Illusion of continuity

"The cells in your body are turning over quite often, so your red blood cells only last 120 days. Your hair gets turned over every few years, your skin cells only last 2 or 3 weeks, the colon and the stomach, it's only 4 or 5 days before all of those cells get replaced. Now, neurons, the cells in your brain, those don't die and get replaced, but the atoms that make them up are constantly turning over. So when you look at your friends and loved ones, atomically, they've completely turned over from when you last saw them, let's say 5 years ago. Memories can drift around a little bit . . . When you have a very salient emotional event, those memories are unerasable. But, these flash bulb memories are no more reliable than other types of daily memories (because each time we think about them we corrupt them). Even trauma memories eventually fade . . .  the rate of your heartbeat, the architecture of your brain, even your DNA changes over the course of a lifetime. We have all these things that make us feel as though we have a consistent identity through our life and, in fact, you are not staying the same. You are changing all the time. We have this illusion of continuity."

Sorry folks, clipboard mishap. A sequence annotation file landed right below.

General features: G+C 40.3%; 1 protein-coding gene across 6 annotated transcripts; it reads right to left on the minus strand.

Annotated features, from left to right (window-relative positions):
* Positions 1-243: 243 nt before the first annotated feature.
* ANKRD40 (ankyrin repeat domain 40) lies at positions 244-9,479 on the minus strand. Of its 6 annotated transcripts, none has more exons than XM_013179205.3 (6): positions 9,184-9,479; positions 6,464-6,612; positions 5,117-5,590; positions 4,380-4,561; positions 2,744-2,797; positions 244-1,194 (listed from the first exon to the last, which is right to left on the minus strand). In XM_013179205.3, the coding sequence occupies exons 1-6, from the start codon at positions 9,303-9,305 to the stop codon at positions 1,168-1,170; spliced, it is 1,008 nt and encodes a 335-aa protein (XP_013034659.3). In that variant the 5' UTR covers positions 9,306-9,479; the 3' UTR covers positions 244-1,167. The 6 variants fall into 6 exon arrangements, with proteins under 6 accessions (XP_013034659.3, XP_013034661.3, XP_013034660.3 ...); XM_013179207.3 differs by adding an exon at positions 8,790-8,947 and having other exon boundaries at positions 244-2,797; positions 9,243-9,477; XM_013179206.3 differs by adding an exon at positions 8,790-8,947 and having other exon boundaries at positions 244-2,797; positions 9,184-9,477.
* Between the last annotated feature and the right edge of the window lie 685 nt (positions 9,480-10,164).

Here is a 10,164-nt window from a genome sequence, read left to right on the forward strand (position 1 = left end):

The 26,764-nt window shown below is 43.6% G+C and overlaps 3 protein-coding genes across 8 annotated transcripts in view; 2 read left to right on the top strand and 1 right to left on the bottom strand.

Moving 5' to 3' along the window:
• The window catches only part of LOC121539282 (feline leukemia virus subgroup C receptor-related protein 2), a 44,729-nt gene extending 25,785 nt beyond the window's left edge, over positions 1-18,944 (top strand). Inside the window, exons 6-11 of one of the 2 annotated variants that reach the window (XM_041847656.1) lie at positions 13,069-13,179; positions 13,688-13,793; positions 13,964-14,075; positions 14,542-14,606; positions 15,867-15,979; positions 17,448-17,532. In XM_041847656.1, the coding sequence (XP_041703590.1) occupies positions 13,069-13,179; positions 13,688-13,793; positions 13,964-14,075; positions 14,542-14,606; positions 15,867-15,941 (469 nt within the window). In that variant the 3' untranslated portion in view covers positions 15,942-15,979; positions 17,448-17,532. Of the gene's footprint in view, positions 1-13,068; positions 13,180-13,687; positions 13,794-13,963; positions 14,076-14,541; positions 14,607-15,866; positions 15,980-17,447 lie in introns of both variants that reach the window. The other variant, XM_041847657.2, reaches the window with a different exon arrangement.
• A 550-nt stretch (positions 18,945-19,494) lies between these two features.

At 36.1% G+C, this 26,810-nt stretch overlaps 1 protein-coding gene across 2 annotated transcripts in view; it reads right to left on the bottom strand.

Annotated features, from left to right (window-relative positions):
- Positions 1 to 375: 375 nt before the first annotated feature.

- David Eagleman, Baylor College of Medicine neuroscientist